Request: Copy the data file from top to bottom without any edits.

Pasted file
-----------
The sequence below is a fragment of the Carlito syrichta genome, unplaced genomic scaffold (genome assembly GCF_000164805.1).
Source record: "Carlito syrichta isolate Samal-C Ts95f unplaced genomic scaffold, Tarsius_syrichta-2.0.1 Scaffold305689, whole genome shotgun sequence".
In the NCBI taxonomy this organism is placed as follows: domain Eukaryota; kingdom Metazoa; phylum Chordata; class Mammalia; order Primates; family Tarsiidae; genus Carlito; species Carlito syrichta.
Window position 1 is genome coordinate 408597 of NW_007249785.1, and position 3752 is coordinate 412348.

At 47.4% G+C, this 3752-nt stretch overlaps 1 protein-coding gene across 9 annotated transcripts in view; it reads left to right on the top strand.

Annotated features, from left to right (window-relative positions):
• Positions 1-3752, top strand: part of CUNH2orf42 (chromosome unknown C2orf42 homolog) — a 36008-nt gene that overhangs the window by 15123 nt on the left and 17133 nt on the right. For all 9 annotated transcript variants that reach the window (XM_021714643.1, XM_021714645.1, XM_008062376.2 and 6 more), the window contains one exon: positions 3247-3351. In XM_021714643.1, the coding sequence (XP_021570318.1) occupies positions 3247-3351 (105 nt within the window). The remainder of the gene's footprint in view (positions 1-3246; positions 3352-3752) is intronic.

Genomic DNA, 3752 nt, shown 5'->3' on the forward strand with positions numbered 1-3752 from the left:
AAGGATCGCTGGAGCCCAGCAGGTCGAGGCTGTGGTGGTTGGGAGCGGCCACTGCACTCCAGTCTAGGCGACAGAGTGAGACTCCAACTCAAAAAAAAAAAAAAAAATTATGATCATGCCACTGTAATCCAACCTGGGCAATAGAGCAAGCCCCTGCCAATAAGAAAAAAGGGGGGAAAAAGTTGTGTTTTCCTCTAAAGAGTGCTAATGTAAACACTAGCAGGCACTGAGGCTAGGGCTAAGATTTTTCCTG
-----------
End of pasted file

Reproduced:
The sequence below is a fragment of the Carlito syrichta genome, unplaced genomic scaffold (genome assembly GCF_000164805.1).
Source record: "Carlito syrichta isolate Samal-C Ts95f unplaced genomic scaffold, Tarsius_syrichta-2.0.1 Scaffold305689, whole genome shotgun sequence".
In the NCBI taxonomy this organism is placed as follows: domain Eukaryota; kingdom Metazoa; phylum Chordata; class Mammalia; order Primates; family Tarsiidae; genus Carlito; species Carlito syrichta.
Window position 1 is genome coordinate 408597 of NW_007249785.1, and position 3752 is coordinate 412348.

At 47.4% G+C, this 3752-nt stretch overlaps 1 protein-coding gene across 9 annotated transcripts in view; it reads left to right on the top strand.

Annotated features, from left to right (window-relative positions):
• Positions 1-3752, top strand: part of CUNH2orf42 (chromosome unknown C2orf42 homolog) — a 36008-nt gene that overhangs the window by 15123 nt on the left and 17133 nt on the right. For all 9 annotated transcript variants that reach the window (XM_021714643.1, XM_021714645.1, XM_008062376.2 and 6 more), the window contains one exon: positions 3247-3351. In XM_021714643.1, the coding sequence (XP_021570318.1) occupies positions 3247-3351 (105 nt within the window). The remainder of the gene's footprint in view (positions 1-3246; positions 3352-3752) is intronic.

Genomic DNA, 3752 nt, shown 5'->3' on the forward strand with positions numbered 1-3752 from the left:
AAGGATCGCTGGAGCCCAGCAGGTCGAGGCTGTGGTGGTTGGGAGCGGCCACTGCACTCCAGTCTAGGCGACAGAGTGAGACTCCAACTCAAAAAAAAAAAAAAAAATTATGATCATGCCACTGTAATCCAACCTGGGCAATAGAGCAAGCCCCTGCCAATAAGAAAAAAGGGGGGAAAAAGTTGTGTTTTCCTCTAAAGAGTGCTAATGTAAACACTAGCAGGCACTGAGGCTAGGGCTAAGATTTTTCCTG